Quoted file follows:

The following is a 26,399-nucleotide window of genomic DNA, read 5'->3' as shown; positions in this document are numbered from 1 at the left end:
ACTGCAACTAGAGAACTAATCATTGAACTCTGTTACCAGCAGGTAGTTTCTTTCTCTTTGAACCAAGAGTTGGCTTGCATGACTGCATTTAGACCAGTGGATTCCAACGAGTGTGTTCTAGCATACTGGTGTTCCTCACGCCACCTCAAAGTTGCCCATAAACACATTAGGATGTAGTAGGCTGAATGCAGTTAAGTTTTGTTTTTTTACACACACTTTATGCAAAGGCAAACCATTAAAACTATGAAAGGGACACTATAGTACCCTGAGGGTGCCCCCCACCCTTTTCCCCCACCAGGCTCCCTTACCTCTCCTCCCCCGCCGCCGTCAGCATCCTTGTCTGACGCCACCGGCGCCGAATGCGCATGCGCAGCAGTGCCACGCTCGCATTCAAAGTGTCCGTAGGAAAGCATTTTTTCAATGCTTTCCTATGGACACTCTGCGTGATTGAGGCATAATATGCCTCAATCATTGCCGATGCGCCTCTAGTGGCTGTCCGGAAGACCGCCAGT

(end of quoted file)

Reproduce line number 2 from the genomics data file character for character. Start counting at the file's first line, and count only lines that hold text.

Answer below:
ACTGCAACTAGAGAACTAATCATTGAACTCTGTTACCAGCAGGTAGTTTCTTTCTCTTTGAACCAAGAGTTGGCTTGCATGACTGCATTTAGACCAGTGGATTCCAACGAGTGTGTTCTAGCATACTGGTGTTCCTCACGCCACCTCAAAGTTGCCCATAAACACATTAGGATGTAGTAGGCTGAATGCAGTTAAGTTTTGTTTTTTTACACACACTTTATGCAAAGGCAAACCATTAAAACTATGAAAGGGACACTATAGTACCCTGAGGGTGCCCCCCACCCTTTTCCCCCACCAGGCTCCCTTACCTCTCCTCCCCCGCCGCCGTCAGCATCCTTGTCTGACGCCACCGGCGCCGAATGCGCATGCGCAGCAGTGCCACGCTCGCATTCAAAGTGTCCGTAGGAAAGCATTTTTTCAATGCTTTCCTATGGACACTCTGCGTGATTGAGGCATAATATGCCTCAATCATTGCCGATGCGCCTCTAGTGGCTGTCCGGAAGACCGCCAGT